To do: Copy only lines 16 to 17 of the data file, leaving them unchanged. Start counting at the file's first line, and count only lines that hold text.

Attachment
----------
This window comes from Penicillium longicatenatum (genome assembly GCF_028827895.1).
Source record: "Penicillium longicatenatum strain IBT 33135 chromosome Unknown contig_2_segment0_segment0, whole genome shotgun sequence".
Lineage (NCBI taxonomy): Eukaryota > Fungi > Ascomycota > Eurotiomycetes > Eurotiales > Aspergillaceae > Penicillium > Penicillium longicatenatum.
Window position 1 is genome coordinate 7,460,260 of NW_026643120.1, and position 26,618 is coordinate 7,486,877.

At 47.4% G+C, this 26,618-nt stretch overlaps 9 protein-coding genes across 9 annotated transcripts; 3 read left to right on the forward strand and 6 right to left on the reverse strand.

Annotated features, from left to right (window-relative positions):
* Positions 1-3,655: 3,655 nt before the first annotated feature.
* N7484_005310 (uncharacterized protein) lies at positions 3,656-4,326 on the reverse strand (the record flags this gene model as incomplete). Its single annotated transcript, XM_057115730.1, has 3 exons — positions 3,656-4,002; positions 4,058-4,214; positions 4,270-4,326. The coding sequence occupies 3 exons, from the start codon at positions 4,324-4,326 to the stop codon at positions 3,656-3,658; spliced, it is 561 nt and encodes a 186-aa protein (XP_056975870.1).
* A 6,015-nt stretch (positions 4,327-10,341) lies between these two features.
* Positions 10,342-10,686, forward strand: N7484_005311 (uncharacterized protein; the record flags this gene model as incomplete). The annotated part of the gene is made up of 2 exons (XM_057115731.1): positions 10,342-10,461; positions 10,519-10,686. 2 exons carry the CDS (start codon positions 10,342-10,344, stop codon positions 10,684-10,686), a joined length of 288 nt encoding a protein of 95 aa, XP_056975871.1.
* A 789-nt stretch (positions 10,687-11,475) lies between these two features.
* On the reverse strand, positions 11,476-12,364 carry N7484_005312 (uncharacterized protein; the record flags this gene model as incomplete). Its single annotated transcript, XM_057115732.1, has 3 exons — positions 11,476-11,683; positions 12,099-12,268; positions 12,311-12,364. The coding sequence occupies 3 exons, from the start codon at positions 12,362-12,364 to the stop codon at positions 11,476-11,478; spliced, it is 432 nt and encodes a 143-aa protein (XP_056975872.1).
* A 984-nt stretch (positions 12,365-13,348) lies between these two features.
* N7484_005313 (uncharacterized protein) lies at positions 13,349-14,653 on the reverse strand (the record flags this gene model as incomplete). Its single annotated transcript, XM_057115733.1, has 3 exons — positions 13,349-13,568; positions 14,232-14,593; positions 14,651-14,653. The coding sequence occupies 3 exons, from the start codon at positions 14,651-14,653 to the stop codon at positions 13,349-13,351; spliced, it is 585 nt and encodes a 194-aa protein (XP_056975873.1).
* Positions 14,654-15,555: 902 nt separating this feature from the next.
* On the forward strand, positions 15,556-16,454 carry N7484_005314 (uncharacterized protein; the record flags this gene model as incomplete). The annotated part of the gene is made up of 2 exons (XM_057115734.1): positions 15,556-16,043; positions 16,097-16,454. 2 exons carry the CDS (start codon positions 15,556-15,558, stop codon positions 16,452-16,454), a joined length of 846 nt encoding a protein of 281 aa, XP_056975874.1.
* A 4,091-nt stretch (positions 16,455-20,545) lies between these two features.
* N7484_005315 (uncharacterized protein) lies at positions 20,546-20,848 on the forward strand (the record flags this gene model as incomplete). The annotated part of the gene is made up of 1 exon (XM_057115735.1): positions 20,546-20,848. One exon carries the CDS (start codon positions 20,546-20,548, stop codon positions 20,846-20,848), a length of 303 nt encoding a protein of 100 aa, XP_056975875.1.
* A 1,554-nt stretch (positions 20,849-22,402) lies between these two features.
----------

* On the forward strand, positions 15,556-16,454 carry N7484_005314 (uncharacterized protein; the record flags this gene model as incomplete). The annotated part of the gene is made up of 2 exons (XM_057115734.1): positions 15,556-16,043; positions 16,097-16,454. 2 exons carry the CDS (start codon positions 15,556-15,558, stop codon positions 16,452-16,454), a joined length of 846 nt encoding a protein of 281 aa, XP_056975874.1.
* A 4,091-nt stretch (positions 16,455-20,545) lies between these two features.